Last year Tina & I went to India at the beginning of March 2017.
I will say this, it is a wonderful place to visit and has absolutely fascinating things and areas to photograph not to mention the people.
I however, came away with mixed feelings about my time there.
I won't say what here as it is too personal and it is only referencing a few points I experienced.
Whilst there Tina and I visited the usual tourist attraction.
The Taj Mahal a Wildlife reserve and also took a hot air balloon ride despite my having extreme food poisoning. (Just to show how bad this was I was still suffering 10 days later when we arrived back home and for another 8 days after that).
One restaurant served me a meatless mutton bone dish and it was listed as Lamb Curry!
And this was in one of their top 5 star hotels.
Although we came across a few dodgy sellers for the most part every person we met was extremely nice.
Our cab driver was assigned to us for the whole duration and he kept trying to take us to shopping malls where he would get a kick back so watch out for this.
We did manage to see a wild tiger and I have got a few photos of 'it' from some distance away. Thank goodness for zoom lenses.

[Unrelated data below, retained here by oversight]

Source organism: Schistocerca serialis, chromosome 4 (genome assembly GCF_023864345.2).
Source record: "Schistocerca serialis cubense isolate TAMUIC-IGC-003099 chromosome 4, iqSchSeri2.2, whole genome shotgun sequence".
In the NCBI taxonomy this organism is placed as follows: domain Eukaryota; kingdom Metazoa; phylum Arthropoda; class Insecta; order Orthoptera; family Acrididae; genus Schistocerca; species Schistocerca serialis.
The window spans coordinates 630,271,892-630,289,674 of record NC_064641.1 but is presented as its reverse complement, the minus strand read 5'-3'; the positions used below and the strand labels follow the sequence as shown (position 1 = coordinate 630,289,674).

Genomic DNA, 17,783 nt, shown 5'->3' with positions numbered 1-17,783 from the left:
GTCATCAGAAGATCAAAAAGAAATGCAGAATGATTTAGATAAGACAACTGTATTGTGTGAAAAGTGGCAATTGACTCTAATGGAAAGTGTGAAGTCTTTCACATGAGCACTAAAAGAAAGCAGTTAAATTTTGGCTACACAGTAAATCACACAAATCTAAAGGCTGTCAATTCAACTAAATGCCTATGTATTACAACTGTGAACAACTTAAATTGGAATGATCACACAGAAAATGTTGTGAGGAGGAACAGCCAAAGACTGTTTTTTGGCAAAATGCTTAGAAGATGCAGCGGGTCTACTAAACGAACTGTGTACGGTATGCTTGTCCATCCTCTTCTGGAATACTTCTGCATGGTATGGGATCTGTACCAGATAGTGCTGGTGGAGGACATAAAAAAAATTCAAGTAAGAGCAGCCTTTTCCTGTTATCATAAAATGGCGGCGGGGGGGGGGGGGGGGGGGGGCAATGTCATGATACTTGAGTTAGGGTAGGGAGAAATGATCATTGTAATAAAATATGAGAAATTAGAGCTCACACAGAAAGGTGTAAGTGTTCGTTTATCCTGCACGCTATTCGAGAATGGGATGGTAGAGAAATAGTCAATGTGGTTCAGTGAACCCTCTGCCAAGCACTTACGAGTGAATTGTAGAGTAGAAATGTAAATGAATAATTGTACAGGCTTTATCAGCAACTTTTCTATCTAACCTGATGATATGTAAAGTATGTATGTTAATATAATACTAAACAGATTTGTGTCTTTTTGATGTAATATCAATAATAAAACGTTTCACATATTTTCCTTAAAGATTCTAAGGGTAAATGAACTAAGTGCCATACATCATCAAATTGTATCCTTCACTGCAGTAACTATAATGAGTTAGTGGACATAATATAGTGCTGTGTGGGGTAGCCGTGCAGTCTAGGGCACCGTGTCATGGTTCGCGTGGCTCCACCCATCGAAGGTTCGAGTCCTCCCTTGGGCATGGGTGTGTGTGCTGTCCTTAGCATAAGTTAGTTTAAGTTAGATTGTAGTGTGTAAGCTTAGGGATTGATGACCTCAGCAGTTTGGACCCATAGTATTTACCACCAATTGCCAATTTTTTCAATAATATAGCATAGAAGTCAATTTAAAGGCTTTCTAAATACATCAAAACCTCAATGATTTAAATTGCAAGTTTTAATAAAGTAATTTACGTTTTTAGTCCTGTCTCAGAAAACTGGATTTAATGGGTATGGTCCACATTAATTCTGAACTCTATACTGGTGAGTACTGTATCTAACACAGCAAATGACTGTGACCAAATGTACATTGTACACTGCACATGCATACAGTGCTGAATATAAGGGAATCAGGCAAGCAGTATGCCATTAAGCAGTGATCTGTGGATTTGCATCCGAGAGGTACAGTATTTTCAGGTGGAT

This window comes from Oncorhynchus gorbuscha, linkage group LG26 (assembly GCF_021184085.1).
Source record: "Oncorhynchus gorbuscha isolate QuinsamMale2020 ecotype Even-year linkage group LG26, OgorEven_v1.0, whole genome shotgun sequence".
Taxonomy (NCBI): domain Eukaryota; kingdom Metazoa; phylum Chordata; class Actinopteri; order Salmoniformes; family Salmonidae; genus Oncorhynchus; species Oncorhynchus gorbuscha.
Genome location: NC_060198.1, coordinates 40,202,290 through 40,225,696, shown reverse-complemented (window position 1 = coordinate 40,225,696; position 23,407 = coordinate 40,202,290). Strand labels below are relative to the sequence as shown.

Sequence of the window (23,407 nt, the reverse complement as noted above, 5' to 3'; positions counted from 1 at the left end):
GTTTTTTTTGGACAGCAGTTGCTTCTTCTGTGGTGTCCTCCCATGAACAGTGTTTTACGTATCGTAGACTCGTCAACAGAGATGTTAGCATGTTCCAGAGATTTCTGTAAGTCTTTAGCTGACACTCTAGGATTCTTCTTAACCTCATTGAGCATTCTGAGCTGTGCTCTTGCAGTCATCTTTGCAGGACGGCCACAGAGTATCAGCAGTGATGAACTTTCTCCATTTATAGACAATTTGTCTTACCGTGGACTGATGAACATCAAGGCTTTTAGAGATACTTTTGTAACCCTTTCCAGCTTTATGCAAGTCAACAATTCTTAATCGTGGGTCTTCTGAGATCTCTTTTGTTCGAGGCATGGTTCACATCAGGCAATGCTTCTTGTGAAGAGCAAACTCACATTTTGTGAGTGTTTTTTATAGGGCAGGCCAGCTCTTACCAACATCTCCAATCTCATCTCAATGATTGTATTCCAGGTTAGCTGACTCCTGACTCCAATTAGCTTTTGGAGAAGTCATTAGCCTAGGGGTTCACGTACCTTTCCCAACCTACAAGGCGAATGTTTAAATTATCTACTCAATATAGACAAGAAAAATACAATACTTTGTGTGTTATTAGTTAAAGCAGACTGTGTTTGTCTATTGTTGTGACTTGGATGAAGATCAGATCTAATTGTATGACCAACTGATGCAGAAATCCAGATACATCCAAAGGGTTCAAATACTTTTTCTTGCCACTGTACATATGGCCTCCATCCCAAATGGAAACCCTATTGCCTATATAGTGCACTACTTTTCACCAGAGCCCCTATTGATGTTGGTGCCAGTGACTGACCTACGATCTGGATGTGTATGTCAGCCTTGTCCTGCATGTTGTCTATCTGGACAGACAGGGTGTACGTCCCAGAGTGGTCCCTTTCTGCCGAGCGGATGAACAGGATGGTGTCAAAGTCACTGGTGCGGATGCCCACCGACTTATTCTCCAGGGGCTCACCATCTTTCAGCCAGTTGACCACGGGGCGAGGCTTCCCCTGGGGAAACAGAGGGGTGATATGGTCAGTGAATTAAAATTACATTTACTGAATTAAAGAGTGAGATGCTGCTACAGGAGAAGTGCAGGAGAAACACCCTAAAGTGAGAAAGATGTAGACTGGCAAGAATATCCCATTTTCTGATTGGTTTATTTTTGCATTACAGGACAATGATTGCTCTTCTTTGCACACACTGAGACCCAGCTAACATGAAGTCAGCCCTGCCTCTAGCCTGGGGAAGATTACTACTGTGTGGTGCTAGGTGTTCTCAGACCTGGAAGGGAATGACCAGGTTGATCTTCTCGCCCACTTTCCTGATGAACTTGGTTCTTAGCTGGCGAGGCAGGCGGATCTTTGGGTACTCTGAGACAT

The Taj Mahal has to be seen to be believed it truly is an awesome building. I just hope you skills at Photoshopping are good as you are likely to see it with scaffolding for the next few years around some parts as they are trying to keep it clean and this now seems to be a semi permanent feature, the scaffold I mean.
If you go really early you will still queue but if you have a guide they will get to the front of the ticket queue even though you have priority ones there is still a queue. We waited about an hour.
Also hope you have enough skill to miss out from your shots the Chinese tourist groups with their matching bright orange hats.
If your guide offers to take a photo of you so as you won't have that selfie look to your picture, make sure you as them to take quite a few and also check what they have taken as you are likely to find some very slanted ones there. Hopefully they are at least in focus and have enough space around to straighten and crop.
One suggestion would be to take a photo of where you plan to sit with plenty of space around and then if said slanted photo is at least in focus you'll be about the right distance for perspective and can cut and paste yourselves back in.
If you're lucky enough to have set your camera to have back button focus and have one that copes quite well with high iso then you can always pre set you focus to infinity and say f/8 then when you see all the Chinese tourists having their phones snatched away and the photo they have just taken deleted and then asked to leave the inside of the Temple you can take that opportunity to aim you camera without looking through the view finder and take a few shots. They do come out quite well I must say ;-)
There are quite a few places that you aren't allowed to take photos...
I have posted below some images i took during our holiday. One is from inside the Taj Mahal and I have not straightened it so as to give you an idea of what can be achieved shooting from the hip so to speak.